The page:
Environmental Factor, February 2011, National Institute of Environmental Health Sciences
NIEHS remembers Martin Luther King Jr.
By Melissa Kerr
Long mixed gravity with self-deprecating humor as he recalled his childhood in Chapel Hill, N.C., as America underwent tremendous social change during the 1960s. (Photo courtesy of Steve McCaw)
Referring to agape, the Greek word for unconditional love, Michaux shared his enthusiasm for King's message of love and respect for all mankind. He received a standing ovation for a speech filled with humor, emotion, and motivation. (Photo courtesy of Steve McCaw)
Shown, left to right, NIEHS employees Darlene Dixon, Ph.D., John Schelp, and Joyce Snipe laughed as Michaux delighted the audience with personal stories about King. (Photo courtesy of Steve McCaw)
Robinson, center, and NIEHS Diversity Council Chair Brad Collins, right, presented Michaux with a copy of the poster announcing his talk. (Photo courtesy of Steve McCaw)
Among several personal friends Michaux, right, talked with following the presentation was NIEHS contractor Elliott Gilmer. Gilmer, who attends the same Durham church as the speaker, said afterwards, "Mickey and I go back 57 years." �� (Photo courtesy of Steve McCaw)
NIEHS welcomed state Rep. Henry M. (Mickey) Michaux Jr. as guest speaker for a Jan. 19 tribute to the legacy of civil rights leader Martin Luther King Jr. Michaux shared his memories of working with his longtime colleague and friend. Michaux described King's achievements as a leader and the relevance of King's vision to America today.
Co-sponsored by the NIEHS Diversity Council and the Research Triangle Park Chapter of Blacks In Government (BIG), the observance opened with remarks from host and BIG Chapter President Veronica Godfrey Robinson, who also led the audience in singing the opening verse of "We Shall Overcome."
Chris Long, NIEHS acting associate director of management, followed with a personal - and at times emotional -�� reflection on how major events in the civil rights struggle of the early 1960s intersected with his childhood. "You can't just read about history. You have to connect with it somehow," Long insisted.�� "So I am particularly interested in hearing what Representative Michaux has to say today."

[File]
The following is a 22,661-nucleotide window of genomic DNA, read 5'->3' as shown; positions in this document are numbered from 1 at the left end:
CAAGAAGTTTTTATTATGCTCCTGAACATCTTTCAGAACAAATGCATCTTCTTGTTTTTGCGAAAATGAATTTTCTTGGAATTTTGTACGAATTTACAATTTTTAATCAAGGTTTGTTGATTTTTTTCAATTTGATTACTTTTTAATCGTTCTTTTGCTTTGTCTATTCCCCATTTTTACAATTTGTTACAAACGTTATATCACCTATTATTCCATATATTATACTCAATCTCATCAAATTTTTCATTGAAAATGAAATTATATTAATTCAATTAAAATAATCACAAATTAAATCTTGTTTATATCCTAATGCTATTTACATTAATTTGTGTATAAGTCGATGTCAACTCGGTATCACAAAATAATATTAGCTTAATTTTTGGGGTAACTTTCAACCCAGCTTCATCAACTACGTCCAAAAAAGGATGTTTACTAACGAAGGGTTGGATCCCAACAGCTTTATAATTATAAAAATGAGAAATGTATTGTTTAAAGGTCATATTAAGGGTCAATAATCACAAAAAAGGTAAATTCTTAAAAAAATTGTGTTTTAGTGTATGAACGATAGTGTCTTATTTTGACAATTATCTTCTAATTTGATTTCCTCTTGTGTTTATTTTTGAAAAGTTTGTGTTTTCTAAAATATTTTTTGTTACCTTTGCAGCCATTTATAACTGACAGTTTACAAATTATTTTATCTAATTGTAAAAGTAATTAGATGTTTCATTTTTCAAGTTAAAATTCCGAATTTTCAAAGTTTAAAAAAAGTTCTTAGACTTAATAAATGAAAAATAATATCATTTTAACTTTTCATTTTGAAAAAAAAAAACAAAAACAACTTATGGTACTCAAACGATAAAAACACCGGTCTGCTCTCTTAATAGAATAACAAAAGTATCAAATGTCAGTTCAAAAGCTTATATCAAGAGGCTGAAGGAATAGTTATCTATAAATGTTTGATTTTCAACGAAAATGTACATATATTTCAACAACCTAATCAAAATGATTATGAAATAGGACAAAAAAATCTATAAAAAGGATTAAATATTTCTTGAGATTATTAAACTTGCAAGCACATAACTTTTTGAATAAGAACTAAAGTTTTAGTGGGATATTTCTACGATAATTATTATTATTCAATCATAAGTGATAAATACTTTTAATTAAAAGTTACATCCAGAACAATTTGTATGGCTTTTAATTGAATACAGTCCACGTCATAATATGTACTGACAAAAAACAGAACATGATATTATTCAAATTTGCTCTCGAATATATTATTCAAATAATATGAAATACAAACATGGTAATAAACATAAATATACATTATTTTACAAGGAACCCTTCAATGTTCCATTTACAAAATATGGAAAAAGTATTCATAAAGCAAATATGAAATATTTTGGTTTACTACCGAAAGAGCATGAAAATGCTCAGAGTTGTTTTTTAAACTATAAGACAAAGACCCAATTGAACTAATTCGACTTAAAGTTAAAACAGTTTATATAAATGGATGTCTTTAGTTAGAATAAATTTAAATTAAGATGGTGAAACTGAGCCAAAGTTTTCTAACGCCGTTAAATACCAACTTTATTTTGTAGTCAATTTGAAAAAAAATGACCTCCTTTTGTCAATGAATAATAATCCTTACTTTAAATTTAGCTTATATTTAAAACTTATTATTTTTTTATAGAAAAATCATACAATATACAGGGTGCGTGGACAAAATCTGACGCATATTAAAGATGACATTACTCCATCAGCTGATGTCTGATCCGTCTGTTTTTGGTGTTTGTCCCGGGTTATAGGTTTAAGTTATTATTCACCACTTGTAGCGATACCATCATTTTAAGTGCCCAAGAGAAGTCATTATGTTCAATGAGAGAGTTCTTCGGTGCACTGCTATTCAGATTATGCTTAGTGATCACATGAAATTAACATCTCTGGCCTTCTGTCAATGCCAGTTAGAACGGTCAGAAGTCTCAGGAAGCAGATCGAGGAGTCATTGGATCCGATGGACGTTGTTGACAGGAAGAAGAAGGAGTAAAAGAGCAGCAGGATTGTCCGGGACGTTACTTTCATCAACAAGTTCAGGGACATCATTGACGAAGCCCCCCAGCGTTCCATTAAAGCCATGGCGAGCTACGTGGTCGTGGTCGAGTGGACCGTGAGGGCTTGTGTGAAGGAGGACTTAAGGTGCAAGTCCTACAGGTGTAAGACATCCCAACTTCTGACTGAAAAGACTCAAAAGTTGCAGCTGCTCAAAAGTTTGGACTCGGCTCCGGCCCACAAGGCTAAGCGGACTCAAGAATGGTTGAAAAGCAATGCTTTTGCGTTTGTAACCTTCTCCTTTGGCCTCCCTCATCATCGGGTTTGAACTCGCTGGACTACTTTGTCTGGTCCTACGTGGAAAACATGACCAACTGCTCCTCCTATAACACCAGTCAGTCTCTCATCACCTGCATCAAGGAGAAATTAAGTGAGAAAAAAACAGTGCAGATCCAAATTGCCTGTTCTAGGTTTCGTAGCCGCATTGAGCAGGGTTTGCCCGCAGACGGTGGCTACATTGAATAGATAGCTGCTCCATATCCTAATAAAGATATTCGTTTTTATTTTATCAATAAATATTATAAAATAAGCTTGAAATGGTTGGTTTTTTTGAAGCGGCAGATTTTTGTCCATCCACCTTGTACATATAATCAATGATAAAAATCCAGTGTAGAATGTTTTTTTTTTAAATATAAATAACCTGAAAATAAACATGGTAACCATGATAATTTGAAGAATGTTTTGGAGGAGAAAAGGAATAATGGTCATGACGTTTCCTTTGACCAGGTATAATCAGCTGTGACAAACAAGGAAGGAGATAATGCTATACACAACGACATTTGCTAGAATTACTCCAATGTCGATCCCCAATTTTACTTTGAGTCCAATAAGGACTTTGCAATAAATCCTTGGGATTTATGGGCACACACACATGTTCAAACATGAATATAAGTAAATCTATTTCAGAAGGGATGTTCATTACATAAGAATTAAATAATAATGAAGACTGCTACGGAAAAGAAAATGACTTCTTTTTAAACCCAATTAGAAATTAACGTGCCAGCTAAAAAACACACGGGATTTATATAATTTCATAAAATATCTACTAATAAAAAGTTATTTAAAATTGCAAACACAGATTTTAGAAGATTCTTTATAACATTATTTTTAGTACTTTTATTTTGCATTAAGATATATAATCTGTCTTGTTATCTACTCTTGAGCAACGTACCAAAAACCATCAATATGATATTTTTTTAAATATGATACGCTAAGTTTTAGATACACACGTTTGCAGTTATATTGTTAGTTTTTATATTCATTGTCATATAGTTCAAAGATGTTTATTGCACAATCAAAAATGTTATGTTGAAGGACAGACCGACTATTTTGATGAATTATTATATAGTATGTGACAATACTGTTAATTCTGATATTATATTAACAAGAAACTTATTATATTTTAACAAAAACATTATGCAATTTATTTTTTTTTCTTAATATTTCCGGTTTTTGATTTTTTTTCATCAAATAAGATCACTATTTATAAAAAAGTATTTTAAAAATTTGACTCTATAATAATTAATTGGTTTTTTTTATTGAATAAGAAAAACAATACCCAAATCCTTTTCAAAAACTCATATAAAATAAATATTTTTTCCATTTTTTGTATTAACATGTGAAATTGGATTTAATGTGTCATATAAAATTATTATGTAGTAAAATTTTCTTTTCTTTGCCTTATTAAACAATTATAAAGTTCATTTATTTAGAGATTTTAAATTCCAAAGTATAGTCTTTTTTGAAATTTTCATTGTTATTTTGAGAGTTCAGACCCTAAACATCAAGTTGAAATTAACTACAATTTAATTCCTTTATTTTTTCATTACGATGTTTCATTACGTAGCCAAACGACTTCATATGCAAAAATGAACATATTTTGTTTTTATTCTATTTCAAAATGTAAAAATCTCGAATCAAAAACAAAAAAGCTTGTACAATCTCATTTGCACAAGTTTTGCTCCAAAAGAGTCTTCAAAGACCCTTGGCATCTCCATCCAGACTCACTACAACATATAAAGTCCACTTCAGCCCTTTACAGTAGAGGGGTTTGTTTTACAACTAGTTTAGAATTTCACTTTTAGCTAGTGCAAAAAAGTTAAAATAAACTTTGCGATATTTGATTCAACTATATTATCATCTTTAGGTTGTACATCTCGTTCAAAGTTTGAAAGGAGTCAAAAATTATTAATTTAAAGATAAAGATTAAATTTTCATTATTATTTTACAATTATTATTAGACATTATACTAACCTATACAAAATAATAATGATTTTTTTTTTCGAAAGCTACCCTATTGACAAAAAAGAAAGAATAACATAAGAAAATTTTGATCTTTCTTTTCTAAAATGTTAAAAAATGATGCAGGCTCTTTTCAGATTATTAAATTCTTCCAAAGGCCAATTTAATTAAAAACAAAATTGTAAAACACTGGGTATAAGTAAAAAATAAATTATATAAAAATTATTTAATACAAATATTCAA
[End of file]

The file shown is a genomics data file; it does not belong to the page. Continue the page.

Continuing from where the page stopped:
Long recommended that people in the audience take the time to revisit King's famous "I Have a Dream" speech to remember how King's words inspired the nation.
Bringing history to life
Although Michaux humanized this American legend with his anecdotes and quips about their time together, he said he wanted to give thanks and to celebrate King's larger-than-life achievements.�� "[King's] struggles were inspired by his religious faith," Michaux said. "The depth of meaning of his life is unfathomable and inexhaustible."
The two first met in October 1956, when Michaux invited King to speak before a Durham business group. "Martin really moved that community at that time," he said.
Michaux recalled the hot summer day in August 1963 in Washington, D.C., when he stood with the crowd of 200,000 and listened to King deliver a speech, which, Michaux said, "rang out across the country; echoing our hopes, refocusing our ideals, and summoning our better selves."
Michaux shared several fond memories of King, the man, who stayed with Michaux's family during visits to Durham. "Preachers love to eat," he joked. "I didn't know whether or not his staying with us every time he was in North Carolina was a result of my titillating conversation or my mother's cooking."
Michaux recalled a time when he accompanied King to five different presentations on the same day in Raleigh and Durham. King sat in a chair before each speech and very quickly memorized what he intended to say. According to Michaux, throughout the five different speeches, King never said the same thing twice.
A timeless message
"The last time I talked with Martin was in 1968," Michaux said. King had canceled a political tour with Michaux because he felt he had to return to Memphis where he was assassinated a few days later.
In reflecting on King's importance to subsequent generations, Michaux insisted that the message of community love and respect is needed today.�� "I celebrate with pleas for aggressive political participation," Michaux closed, "because it represents the most effective way to empower the disadvantaged, to give voice to the voiceless, to give substance to the invisible and in the process achieve true greatness for America."
Michaux is the longest-serving African American member of the North Carolina General Assembly. With the exception of a four-year period between 1979 and 1984, he has represented the 31st House district continuously since 1972.
(Melissa Kerr studies chemistry at North Carolina Central University. She is currently an intern in the NIEHS Office of Communications and Public Liaison.)